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Foreclosure Consultants: What You Need To Know

Just like shady contractors follow storms, preying on those in need of quick home repairs, predators are now seeking homeowners reeling from foreclosure notices.
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National statistics show 88,000 people had their homes repossessed in January in 2010. That's a31 percent increase from a year ago, and experts believe more than 3 million Americans may faceforeclosure in the coming months.

According to RealtyTrac, there are over 12,500 foreclosure properties in the state of Ohio.Over1,700 of those properties are located in Franklin County.

Just like shady contractors follow storms, preying on those in need of quick home repairs,predators are now seeking homeowners reeling from foreclosure notices.

These so-called "foreclosure consultants" are, through public documents, seeking out homeownersat risk of losing their homes. Once they have their list of "targets", they contact them, manyposing as government workers, promising to help save their house with a loan modification. The catch: big bucks up front.

Time and time again, desperate homeowners fall for the ploy and find themselves out thousands ofdollars (which could have been used to make a mortgage payment) and still facing foreclosure.

If you have been victimized or you've had a narrow escape, call your state Attorney General'soffice to report it and submit a consumer review to Angie's List to help warn others.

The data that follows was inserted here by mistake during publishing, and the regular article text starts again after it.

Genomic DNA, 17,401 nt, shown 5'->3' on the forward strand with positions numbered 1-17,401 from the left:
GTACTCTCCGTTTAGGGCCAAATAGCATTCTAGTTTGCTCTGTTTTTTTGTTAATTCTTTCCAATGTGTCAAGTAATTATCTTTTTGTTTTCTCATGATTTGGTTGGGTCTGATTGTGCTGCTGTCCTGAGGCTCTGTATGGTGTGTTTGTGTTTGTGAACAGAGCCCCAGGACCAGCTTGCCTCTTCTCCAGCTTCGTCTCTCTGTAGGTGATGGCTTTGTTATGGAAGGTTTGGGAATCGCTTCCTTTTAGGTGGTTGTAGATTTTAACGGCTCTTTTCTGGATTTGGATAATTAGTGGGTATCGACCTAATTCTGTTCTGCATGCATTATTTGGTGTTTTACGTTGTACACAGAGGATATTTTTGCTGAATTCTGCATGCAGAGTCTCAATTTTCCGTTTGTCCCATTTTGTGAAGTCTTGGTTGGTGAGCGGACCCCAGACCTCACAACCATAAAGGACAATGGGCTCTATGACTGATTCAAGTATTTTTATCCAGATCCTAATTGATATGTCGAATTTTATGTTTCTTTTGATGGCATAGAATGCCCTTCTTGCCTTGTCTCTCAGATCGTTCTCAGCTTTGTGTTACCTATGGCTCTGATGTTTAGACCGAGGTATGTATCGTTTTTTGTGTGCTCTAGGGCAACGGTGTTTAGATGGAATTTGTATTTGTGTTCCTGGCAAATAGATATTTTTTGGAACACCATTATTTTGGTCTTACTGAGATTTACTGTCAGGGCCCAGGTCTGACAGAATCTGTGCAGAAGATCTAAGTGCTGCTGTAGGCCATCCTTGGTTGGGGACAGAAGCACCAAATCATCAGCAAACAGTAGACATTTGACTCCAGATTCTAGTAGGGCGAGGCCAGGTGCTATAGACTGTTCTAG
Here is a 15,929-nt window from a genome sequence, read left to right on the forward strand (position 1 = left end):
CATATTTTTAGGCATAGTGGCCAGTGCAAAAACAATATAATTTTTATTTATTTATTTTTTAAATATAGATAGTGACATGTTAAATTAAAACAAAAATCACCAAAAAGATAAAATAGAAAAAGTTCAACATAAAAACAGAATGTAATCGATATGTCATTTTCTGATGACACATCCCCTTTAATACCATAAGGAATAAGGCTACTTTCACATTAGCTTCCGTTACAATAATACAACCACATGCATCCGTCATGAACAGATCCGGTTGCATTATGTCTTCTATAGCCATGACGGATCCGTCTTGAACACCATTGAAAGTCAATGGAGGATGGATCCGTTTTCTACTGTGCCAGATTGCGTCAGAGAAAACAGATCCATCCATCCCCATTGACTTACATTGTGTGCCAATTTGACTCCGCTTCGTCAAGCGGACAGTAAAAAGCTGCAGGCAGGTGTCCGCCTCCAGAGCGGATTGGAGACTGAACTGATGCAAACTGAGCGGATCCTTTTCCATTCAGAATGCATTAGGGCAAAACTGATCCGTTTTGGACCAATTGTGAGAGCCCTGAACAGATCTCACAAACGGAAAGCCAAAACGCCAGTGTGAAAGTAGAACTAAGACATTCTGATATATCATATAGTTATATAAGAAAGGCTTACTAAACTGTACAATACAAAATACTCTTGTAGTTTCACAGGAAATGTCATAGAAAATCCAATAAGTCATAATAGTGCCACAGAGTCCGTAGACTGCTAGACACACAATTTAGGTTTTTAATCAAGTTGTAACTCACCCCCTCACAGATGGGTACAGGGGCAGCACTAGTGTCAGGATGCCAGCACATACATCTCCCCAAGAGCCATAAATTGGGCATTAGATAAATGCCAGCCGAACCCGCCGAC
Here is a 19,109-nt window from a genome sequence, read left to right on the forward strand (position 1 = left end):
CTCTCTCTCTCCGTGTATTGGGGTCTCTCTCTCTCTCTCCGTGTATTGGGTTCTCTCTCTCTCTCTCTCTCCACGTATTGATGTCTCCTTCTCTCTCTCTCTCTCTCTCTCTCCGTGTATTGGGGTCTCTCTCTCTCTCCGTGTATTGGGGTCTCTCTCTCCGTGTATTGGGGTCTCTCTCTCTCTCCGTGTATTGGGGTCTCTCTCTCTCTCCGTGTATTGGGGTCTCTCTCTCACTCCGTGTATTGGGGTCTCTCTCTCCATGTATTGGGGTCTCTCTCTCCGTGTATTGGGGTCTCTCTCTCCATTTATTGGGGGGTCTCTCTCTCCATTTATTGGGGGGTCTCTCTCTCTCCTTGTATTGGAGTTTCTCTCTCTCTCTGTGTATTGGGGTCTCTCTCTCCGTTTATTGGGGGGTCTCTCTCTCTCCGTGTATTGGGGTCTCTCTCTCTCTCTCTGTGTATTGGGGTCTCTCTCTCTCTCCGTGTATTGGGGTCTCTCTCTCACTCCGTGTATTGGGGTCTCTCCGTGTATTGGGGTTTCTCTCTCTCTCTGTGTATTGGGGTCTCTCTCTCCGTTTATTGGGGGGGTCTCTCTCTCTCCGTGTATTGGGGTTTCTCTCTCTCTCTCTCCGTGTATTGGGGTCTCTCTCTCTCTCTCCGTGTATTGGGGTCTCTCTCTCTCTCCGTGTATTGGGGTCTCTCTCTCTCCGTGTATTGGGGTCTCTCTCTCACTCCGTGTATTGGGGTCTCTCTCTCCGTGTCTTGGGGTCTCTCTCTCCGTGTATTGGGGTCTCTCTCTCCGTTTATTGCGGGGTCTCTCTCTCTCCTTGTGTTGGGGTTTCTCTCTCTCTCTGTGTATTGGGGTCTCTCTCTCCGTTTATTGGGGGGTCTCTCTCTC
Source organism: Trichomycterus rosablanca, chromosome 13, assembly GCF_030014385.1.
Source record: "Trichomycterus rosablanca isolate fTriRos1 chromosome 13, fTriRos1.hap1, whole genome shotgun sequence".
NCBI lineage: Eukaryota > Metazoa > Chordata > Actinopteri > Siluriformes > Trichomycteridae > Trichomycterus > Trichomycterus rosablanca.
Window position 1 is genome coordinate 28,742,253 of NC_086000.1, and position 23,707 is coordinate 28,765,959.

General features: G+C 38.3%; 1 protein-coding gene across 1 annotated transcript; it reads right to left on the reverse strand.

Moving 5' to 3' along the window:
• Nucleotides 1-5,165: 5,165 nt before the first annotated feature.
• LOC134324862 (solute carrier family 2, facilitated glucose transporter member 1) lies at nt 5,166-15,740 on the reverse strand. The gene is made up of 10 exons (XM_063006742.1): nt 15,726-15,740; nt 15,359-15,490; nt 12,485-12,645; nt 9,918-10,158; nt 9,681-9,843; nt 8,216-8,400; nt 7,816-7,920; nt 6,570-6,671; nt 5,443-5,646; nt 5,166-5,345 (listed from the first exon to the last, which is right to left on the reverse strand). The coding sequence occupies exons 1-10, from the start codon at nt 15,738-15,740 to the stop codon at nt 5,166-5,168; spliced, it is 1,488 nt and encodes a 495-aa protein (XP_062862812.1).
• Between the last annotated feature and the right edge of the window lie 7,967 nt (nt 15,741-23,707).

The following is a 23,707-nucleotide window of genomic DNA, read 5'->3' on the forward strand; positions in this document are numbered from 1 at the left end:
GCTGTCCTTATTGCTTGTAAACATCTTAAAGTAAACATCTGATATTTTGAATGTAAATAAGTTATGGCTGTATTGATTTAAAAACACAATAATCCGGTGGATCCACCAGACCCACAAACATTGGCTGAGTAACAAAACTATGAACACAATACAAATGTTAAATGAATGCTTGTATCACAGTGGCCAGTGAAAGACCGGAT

Angie's List warning signs that you're being approached by predatory foreclosureconsultants: 

  • I'm here to help: Be wary of any company other than your lender that initiates contact with youabout your mortgage or foreclosure process. Foreclosure notices are public records and scam artistsuse them to target homeowners in distress.
  • For a small fee: You don't need to pay for "loan modification" or "foreclosure assistance"services. Walk away from any company that asks for payment upfront in many states upfront paymentfor these services is illegal.
  • Let's not bother your bank about this:  Walk away quickly from any consultant who tellsyou not to bother to inform your lender, or who says he/she will take on that task for you. Chancesare they're not legitimate and they don't want the bank to know they're "helping" you becausethey're preparing to take your money and run. 

How to get help after you've received your foreclosure notice:

  • Work first with your bank/lender: When you get a call or a letter from your bank inquiringabout past due payments, respond you may be able to work out a new arrangement that will keep youout of foreclosure. Keep making mortgage payments even if you can't pay the full amount unless yourbank tells you otherwise.
  • Check it out: Call your state Attorney General's office to check out any company thatapproaches you or one you want to hire. Dozens of AGs have ongoing investigations into manycompanies and can alert you to problems, and point you toward legitimate help. Check Angie's Listto see if there are member reports about any local mortgage or consulting companies.
  • Find legitimate help: Start with your mortgage company. If you don't think your mortgagecompany is being responsive, look for free counseling. The Homeownership Preservation Foundationoperates the national HOPE Hotline which helps borrowers find non-profit housing counselors who canprovide information on foreclosure. Call 888-995-HOPE, as soon as you realize default isimminent.

Angie's List is the nation's leading provider of consumer reviews on local service companiesthat helps homeowner's nationwide find reliable help in more than 500 categories of service.
For more information, (direct to stations web) and look for the link to Angie's List.